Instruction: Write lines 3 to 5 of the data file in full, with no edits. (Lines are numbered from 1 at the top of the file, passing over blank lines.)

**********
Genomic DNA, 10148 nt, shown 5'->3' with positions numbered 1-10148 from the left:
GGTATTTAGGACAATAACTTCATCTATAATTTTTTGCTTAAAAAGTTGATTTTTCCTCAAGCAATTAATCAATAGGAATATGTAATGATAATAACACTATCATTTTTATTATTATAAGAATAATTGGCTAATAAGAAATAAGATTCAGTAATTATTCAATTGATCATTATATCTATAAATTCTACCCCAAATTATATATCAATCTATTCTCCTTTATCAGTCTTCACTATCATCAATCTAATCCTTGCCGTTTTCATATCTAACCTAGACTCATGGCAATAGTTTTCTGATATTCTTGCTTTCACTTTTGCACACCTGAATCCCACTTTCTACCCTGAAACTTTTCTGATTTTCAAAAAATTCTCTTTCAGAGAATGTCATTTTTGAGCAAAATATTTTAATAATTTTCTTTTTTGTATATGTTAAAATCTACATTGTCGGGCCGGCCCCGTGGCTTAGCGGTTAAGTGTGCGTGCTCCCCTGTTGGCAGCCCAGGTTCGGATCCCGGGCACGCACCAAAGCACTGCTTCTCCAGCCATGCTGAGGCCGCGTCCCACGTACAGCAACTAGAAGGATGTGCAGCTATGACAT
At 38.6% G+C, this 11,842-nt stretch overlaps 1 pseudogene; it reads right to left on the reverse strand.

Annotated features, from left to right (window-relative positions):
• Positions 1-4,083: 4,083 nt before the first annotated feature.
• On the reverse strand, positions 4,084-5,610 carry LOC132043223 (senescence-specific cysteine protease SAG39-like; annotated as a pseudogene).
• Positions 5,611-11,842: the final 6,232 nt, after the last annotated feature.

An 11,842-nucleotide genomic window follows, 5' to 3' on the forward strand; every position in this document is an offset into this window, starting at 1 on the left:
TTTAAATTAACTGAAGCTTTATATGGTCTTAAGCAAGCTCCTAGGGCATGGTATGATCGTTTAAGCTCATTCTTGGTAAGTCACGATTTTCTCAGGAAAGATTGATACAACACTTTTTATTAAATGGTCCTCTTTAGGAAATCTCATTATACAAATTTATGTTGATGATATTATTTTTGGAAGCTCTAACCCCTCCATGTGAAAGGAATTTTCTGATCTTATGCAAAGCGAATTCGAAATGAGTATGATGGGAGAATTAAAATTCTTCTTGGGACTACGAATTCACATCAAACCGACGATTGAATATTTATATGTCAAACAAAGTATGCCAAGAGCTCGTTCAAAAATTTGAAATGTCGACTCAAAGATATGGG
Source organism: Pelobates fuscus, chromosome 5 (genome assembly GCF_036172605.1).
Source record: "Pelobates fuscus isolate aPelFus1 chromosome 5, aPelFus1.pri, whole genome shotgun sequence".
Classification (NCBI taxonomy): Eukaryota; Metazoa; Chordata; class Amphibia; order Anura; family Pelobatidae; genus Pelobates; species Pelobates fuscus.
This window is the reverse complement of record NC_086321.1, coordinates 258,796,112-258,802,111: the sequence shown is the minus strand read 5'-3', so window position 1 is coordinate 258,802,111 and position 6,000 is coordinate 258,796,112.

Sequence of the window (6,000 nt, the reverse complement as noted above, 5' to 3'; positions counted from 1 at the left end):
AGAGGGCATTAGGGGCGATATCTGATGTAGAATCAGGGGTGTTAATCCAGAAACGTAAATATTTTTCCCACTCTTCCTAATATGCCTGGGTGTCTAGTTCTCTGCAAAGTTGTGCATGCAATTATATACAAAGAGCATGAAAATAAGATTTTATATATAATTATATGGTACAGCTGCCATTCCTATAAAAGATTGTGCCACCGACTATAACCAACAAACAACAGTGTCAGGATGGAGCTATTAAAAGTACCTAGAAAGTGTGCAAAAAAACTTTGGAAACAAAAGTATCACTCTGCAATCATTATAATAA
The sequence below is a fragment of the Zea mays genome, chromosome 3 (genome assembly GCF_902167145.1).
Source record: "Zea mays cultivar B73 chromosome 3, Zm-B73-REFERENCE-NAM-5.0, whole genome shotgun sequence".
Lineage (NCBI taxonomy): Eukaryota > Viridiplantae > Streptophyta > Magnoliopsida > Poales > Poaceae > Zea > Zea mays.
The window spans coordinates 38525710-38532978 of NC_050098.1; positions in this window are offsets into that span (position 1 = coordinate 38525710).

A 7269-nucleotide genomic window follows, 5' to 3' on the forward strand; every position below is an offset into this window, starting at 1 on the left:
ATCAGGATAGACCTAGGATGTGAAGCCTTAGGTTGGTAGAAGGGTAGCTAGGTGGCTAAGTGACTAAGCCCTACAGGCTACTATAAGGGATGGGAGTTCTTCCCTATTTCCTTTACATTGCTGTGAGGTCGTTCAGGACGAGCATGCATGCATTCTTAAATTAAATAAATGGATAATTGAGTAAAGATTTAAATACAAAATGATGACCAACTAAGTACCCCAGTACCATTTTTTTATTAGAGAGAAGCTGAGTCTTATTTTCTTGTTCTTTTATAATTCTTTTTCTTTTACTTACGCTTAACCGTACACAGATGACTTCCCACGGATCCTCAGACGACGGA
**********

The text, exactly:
At 38.6% G+C, this 11,842-nt stretch overlaps 1 pseudogene; it reads right to left on the reverse strand.

Annotated features, from left to right (window-relative positions):
• Positions 1-4,083: 4,083 nt before the first annotated feature.